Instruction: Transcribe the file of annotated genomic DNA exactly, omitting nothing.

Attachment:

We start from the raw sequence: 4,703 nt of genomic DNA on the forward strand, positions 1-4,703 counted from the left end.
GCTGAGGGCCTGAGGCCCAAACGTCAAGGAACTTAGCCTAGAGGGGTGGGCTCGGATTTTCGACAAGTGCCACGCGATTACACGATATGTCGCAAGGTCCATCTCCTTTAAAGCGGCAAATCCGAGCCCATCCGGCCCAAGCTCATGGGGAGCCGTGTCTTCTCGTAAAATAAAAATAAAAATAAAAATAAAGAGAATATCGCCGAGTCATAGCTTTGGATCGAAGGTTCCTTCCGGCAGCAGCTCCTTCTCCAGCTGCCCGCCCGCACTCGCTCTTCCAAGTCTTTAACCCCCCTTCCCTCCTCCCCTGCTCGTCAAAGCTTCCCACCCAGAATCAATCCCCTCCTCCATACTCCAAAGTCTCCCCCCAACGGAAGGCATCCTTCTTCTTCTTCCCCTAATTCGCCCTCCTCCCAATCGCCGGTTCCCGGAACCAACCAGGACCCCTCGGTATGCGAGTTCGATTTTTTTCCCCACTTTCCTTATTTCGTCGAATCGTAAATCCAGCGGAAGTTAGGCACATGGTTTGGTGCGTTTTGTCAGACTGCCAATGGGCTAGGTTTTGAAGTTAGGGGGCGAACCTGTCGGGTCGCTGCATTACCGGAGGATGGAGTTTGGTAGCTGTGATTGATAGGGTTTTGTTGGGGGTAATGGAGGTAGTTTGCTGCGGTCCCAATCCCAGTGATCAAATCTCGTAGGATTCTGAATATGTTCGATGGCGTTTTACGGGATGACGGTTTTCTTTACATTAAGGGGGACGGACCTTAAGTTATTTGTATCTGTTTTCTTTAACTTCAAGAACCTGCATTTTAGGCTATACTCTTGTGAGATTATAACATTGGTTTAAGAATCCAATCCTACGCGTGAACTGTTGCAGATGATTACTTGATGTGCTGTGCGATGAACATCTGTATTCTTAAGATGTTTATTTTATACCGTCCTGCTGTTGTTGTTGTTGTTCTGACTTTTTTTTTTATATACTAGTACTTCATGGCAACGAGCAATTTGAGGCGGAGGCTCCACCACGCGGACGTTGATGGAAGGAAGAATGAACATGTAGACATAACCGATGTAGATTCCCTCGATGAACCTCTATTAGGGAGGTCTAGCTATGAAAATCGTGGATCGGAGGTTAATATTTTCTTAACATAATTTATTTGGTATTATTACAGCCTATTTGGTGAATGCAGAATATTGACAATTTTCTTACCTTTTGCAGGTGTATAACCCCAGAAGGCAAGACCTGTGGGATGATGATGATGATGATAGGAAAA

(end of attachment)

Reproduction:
We start from the raw sequence: 4,703 nt of genomic DNA on the forward strand, positions 1-4,703 counted from the left end.
GCTGAGGGCCTGAGGCCCAAACGTCAAGGAACTTAGCCTAGAGGGGTGGGCTCGGATTTTCGACAAGTGCCACGCGATTACACGATATGTCGCAAGGTCCATCTCCTTTAAAGCGGCAAATCCGAGCCCATCCGGCCCAAGCTCATGGGGAGCCGTGTCTTCTCGTAAAATAAAAATAAAAATAAAAATAAAGAGAATATCGCCGAGTCATAGCTTTGGATCGAAGGTTCCTTCCGGCAGCAGCTCCTTCTCCAGCTGCCCGCCCGCACTCGCTCTTCCAAGTCTTTAACCCCCCTTCCCTCCTCCCCTGCTCGTCAAAGCTTCCCACCCAGAATCAATCCCCTCCTCCATACTCCAAAGTCTCCCCCCAACGGAAGGCATCCTTCTTCTTCTTCCCCTAATTCGCCCTCCTCCCAATCGCCGGTTCCCGGAACCAACCAGGACCCCTCGGTATGCGAGTTCGATTTTTTTCCCCACTTTCCTTATTTCGTCGAATCGTAAATCCAGCGGAAGTTAGGCACATGGTTTGGTGCGTTTTGTCAGACTGCCAATGGGCTAGGTTTTGAAGTTAGGGGGCGAACCTGTCGGGTCGCTGCATTACCGGAGGATGGAGTTTGGTAGCTGTGATTGATAGGGTTTTGTTGGGGGTAATGGAGGTAGTTTGCTGCGGTCCCAATCCCAGTGATCAAATCTCGTAGGATTCTGAATATGTTCGATGGCGTTTTACGGGATGACGGTTTTCTTTACATTAAGGGGGACGGACCTTAAGTTATTTGTATCTGTTTTCTTTAACTTCAAGAACCTGCATTTTAGGCTATACTCTTGTGAGATTATAACATTGGTTTAAGAATCCAATCCTACGCGTGAACTGTTGCAGATGATTACTTGATGTGCTGTGCGATGAACATCTGTATTCTTAAGATGTTTATTTTATACCGTCCTGCTGTTGTTGTTGTTGTTCTGACTTTTTTTTTTATATACTAGTACTTCATGGCAACGAGCAATTTGAGGCGGAGGCTCCACCACGCGGACGTTGATGGAAGGAAGAATGAACATGTAGACATAACCGATGTAGATTCCCTCGATGAACCTCTATTAGGGAGGTCTAGCTATGAAAATCGTGGATCGGAGGTTAATATTTTCTTAACATAATTTATTTGGTATTATTACAGCCTATTTGGTGAATGCAGAATATTGACAATTTTCTTACCTTTTGCAGGTGTATAACCCCAGAAGGCAAGACCTGTGGGATGATGATGATGATGATAGGAAAA